Every year, around 4,000 children and young people are diagnosed with cancer in the UK. 1 in every 285 children and young people receive this devastating diagnosis before their 19th birthday.
A child who dies of cancer loses on average 71 years of their expected life compared to 15 years for an adult diagnosed with cancer. This is why we need to fight for our children.
Survival rates have been improving for some cancers over the past 20- 30 years but there has been limited progress for some solid tumours (see last blog, Childhood cancer, the forgotten children).
Why is this?
In our post, we touched on lack of funding as being a major cause.
This is very true, but the full reason is more complicated. We will explain below.
The discovery and development of new drugs in general presents huge challenges and risks. The challenge is even greater when developing drugs for children that have a diagnosis of cancer.
Due to the relatively small numbers of children with each cancer type (compared to adults), there is little encouragement or incentive for the drug development industry to invest in this area.
If there are fewer individuals that could benefit from a treatment, there is effectively going to be less profit or sustainability for a drugs company. This means that sadly childhood cancer is not attractive to drug companies to invest in.
As such, just 3 drugs that were specifically designed for childhood cancer have ever been licensed. A chilling thought.
This slide was produced by Solving Kid's Cancer, Europe.
Just 3 drugs licensed EVER specifically for childhood cancers, compared to 77 drugs in the last 6 years for adult cancers.
There is just no comparison - you can see what we are up against here.
The problem is not just due to funding, but also due to the fact that drug research in children is slow and risky compared to adults. There are also far more restrictions on trials in children compared to trials in adults.
It is this that we, as part of Unite2cure have been helping to lobby for changing legislation over the past months to make it harder for drugs companies to avoid developing and testing treatments that may be useful in children.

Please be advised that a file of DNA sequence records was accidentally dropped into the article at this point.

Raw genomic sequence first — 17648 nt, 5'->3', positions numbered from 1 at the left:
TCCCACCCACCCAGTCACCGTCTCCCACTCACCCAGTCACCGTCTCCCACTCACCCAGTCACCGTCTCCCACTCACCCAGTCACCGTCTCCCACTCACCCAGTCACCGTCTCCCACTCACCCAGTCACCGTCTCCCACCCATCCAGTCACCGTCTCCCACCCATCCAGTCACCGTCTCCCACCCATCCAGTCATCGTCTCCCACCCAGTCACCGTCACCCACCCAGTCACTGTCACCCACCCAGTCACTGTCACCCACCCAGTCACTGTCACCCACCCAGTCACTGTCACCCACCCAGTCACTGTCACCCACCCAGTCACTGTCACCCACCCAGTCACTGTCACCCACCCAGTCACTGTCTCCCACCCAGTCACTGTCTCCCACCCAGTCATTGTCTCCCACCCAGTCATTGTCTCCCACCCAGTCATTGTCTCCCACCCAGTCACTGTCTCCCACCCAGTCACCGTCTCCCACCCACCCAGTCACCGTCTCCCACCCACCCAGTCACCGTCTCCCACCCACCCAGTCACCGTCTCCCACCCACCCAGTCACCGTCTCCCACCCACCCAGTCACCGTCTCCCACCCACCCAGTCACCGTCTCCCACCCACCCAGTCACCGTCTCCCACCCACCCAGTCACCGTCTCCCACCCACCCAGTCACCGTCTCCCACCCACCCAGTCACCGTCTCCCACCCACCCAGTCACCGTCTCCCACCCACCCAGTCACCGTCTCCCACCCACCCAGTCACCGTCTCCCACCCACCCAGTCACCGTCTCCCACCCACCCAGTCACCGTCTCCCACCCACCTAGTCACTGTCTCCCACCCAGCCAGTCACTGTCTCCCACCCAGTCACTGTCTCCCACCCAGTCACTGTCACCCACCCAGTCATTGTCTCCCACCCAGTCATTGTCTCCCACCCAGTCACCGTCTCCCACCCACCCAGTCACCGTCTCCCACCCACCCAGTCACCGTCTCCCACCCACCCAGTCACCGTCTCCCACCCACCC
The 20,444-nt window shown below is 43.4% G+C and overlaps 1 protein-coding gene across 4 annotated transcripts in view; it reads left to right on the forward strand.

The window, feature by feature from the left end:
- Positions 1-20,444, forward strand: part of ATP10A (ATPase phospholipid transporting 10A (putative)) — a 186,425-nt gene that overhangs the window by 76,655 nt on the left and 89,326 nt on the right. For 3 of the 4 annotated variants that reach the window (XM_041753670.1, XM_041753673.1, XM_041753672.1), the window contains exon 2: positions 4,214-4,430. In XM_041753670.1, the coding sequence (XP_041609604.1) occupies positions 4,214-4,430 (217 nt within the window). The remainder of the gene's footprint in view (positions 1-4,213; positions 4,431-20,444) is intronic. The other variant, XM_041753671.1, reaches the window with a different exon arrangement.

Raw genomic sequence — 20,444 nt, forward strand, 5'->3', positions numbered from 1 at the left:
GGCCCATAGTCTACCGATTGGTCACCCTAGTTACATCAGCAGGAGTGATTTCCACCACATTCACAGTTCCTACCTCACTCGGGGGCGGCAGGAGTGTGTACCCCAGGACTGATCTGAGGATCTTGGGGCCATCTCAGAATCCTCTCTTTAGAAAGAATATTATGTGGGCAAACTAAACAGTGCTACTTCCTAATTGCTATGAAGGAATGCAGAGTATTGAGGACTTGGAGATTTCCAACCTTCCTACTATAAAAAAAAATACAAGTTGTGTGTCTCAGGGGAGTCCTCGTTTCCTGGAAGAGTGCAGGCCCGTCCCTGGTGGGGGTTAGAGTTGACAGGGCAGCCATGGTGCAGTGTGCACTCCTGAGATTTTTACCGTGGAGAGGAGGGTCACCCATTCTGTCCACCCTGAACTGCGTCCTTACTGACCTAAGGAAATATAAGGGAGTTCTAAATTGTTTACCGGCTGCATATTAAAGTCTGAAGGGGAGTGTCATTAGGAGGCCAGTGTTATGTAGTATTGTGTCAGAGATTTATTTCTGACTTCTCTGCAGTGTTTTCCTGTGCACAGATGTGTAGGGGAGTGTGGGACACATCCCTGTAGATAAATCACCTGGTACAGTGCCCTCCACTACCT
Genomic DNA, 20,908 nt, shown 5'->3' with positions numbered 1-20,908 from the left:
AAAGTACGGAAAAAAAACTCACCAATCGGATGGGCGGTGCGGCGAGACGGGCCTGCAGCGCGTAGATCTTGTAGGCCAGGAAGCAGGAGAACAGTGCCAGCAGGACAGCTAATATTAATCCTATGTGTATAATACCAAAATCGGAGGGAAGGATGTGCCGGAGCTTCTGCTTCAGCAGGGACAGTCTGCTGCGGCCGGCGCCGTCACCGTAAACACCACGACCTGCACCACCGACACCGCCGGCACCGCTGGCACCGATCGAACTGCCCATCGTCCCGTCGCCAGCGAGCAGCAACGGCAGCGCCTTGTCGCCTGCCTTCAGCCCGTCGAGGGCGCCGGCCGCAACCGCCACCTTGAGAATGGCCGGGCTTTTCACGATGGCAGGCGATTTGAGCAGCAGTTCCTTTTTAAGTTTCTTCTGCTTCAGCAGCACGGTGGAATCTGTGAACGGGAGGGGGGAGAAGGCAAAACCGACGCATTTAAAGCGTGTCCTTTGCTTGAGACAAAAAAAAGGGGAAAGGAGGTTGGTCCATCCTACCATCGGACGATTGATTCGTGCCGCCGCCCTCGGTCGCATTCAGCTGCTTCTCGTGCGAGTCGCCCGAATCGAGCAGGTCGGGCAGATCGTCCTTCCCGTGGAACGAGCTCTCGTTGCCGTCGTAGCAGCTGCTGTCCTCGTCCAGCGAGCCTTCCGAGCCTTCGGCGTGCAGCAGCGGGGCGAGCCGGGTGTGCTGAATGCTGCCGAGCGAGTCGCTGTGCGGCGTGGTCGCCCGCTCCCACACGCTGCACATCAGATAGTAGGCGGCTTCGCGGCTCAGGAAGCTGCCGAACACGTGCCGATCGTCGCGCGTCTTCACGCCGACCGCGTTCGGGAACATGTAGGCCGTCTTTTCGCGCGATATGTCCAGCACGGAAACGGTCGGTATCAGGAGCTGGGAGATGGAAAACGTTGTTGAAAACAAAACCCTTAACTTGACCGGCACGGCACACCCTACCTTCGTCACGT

What else can we do?
As well as increased funding, we need to ensure that the funds are spent in the correct way. A lot of emphasis on research up until now has been mainly academic.
What this means is most research has concentrated on research into the molecular make up of childhood cancer (what makes it happen, and changes within cancer cells) rather than actually how to treat it.
The research grant that the Grace Kelly Ladybird Trust has recently invited applications for is specifically for research into accurate diagnosis and treatment of solid tumour types for this reason. This is rather than further research into molecular make up. We need research to translate into kinder and more effective treatments for our children.
Generally however, research won't translate into new medicines that have been approved for use in children until research in this area is made more attractive for drugs companies. Hopefully in time we can help fight for this legislation to be changed.
This is the way that the future of childhood cancer can be changed.
In the mean time
Help us change the outcomes of childhood cancer in the future through raising awareness, fundraising and education of the signs and symptoms of childhood cancer. Early diagnosis saves lives and reduce disability in survivors. This is also so important.
Please do order our awareness cards for your school, childcare settings, local hospital and GP surgeries by emailing [email protected]
You really could make a difference by becoming involved